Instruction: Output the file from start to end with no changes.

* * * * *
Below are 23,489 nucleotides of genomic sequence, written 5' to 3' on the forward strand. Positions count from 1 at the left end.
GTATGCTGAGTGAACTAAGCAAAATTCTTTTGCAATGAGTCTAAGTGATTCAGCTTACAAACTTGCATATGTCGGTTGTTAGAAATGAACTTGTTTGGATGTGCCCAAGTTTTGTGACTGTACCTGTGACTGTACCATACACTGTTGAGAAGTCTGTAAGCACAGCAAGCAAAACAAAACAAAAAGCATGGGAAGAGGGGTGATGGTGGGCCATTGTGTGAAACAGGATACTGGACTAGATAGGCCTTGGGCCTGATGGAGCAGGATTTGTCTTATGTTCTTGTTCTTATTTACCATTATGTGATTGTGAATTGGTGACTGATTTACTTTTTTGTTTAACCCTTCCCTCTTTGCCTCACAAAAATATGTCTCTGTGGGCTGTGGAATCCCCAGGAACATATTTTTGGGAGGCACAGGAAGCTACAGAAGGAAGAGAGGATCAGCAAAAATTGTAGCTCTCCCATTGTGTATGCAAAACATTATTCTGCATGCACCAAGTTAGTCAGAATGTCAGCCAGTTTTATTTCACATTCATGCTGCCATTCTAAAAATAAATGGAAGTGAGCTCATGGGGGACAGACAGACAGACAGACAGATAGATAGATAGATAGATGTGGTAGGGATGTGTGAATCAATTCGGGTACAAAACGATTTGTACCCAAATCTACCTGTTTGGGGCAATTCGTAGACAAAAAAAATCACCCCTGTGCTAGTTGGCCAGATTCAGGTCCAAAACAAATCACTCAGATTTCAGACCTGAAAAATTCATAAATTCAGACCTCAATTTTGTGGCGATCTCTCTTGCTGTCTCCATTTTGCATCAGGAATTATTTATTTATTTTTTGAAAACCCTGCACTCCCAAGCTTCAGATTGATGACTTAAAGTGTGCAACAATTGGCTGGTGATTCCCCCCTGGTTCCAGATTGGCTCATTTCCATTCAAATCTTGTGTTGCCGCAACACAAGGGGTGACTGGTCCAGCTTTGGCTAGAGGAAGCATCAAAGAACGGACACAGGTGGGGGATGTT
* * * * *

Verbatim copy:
Below are 23,489 nucleotides of genomic sequence, written 5' to 3' on the forward strand. Positions count from 1 at the left end.
GTATGCTGAGTGAACTAAGCAAAATTCTTTTGCAATGAGTCTAAGTGATTCAGCTTACAAACTTGCATATGTCGGTTGTTAGAAATGAACTTGTTTGGATGTGCCCAAGTTTTGTGACTGTACCTGTGACTGTACCATACACTGTTGAGAAGTCTGTAAGCACAGCAAGCAAAACAAAACAAAAAGCATGGGAAGAGGGGTGATGGTGGGCCATTGTGTGAAACAGGATACTGGACTAGATAGGCCTTGGGCCTGATGGAGCAGGATTTGTCTTATGTTCTTGTTCTTATTTACCATTATGTGATTGTGAATTGGTGACTGATTTACTTTTTTGTTTAACCCTTCCCTCTTTGCCTCACAAAAATATGTCTCTGTGGGCTGTGGAATCCCCAGGAACATATTTTTGGGAGGCACAGGAAGCTACAGAAGGAAGAGAGGATCAGCAAAAATTGTAGCTCTCCCATTGTGTATGCAAAACATTATTCTGCATGCACCAAGTTAGTCAGAATGTCAGCCAGTTTTATTTCACATTCATGCTGCCATTCTAAAAATAAATGGAAGTGAGCTCATGGGGGACAGACAGACAGACAGACAGATAGATAGATAGATAGATGTGGTAGGGATGTGTGAATCAATTCGGGTACAAAACGATTTGTACCCAAATCTACCTGTTTGGGGCAATTCGTAGACAAAAAAAATCACCCCTGTGCTAGTTGGCCAGATTCAGGTCCAAAACAAATCACTCAGATTTCAGACCTGAAAAATTCATAAATTCAGACCTCAATTTTGTGGCGATCTCTCTTGCTGTCTCCATTTTGCATCAGGAATTATTTATTTATTTTTTGAAAACCCTGCACTCCCAAGCTTCAGATTGATGACTTAAAGTGTGCAACAATTGGCTGGTGATTCCCCCCTGGTTCCAGATTGGCTCATTTCCATTCAAATCTTGTGTTGCCGCAACACAAGGGGTGACTGGTCCAGCTTTGGCTAGAGGAAGCATCAAAGAACGGACACAGGTGGGGGATGTT